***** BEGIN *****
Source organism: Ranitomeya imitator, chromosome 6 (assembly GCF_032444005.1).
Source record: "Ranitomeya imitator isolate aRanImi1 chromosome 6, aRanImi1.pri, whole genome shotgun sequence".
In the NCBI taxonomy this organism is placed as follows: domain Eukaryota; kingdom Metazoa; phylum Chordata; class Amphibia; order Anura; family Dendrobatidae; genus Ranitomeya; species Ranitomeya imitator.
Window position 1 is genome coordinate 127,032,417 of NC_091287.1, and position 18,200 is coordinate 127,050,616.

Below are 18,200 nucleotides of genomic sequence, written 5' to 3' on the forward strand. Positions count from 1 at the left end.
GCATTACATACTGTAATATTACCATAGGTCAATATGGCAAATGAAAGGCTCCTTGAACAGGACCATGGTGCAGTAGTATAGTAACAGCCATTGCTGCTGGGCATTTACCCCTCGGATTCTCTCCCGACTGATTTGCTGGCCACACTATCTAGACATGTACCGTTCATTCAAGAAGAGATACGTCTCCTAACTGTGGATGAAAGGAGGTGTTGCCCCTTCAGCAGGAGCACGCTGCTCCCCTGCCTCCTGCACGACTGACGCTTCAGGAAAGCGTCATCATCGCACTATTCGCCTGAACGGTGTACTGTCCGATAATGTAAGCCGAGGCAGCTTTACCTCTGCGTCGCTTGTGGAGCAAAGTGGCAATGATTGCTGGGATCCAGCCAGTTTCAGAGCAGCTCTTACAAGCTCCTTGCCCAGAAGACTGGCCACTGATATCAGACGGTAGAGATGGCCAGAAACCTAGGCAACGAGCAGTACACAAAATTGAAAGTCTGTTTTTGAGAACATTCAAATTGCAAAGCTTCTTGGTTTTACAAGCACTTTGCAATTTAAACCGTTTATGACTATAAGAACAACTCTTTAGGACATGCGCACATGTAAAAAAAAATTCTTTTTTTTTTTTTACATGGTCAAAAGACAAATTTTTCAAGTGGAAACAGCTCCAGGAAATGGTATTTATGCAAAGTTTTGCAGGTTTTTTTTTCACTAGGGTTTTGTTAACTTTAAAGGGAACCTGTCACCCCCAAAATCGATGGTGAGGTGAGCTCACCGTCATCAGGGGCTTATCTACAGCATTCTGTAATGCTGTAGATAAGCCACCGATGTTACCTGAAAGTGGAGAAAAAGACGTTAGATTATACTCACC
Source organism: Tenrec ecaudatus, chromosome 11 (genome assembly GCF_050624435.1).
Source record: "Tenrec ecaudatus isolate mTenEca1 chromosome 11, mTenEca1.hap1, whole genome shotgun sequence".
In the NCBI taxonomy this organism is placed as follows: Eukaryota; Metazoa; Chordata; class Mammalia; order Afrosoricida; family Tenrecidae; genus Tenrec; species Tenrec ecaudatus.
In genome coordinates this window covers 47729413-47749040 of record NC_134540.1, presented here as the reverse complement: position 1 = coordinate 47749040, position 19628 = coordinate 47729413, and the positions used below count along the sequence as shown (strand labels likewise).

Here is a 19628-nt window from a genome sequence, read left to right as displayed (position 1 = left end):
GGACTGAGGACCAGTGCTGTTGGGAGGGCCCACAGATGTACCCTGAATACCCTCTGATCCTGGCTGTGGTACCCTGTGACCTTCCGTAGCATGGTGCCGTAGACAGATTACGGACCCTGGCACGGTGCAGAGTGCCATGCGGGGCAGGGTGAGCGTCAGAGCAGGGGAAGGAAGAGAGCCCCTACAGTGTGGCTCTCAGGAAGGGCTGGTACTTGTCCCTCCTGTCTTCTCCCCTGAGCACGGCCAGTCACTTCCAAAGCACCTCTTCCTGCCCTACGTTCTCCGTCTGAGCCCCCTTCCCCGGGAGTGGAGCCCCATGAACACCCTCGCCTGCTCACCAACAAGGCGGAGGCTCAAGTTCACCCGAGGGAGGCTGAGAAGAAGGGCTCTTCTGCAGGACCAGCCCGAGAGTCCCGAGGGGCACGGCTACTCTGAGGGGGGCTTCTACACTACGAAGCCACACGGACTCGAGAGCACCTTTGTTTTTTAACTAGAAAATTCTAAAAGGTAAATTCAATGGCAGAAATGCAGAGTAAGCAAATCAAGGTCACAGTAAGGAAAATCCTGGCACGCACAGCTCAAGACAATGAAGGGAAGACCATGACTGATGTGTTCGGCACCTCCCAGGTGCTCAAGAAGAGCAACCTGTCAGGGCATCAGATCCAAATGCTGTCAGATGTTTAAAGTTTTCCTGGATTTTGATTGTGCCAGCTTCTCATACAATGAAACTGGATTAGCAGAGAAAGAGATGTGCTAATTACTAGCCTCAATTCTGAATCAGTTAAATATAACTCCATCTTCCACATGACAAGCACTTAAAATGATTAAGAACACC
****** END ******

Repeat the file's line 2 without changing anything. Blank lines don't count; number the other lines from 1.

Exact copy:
Source record: "Ranitomeya imitator isolate aRanImi1 chromosome 6, aRanImi1.pri, whole genome shotgun sequence".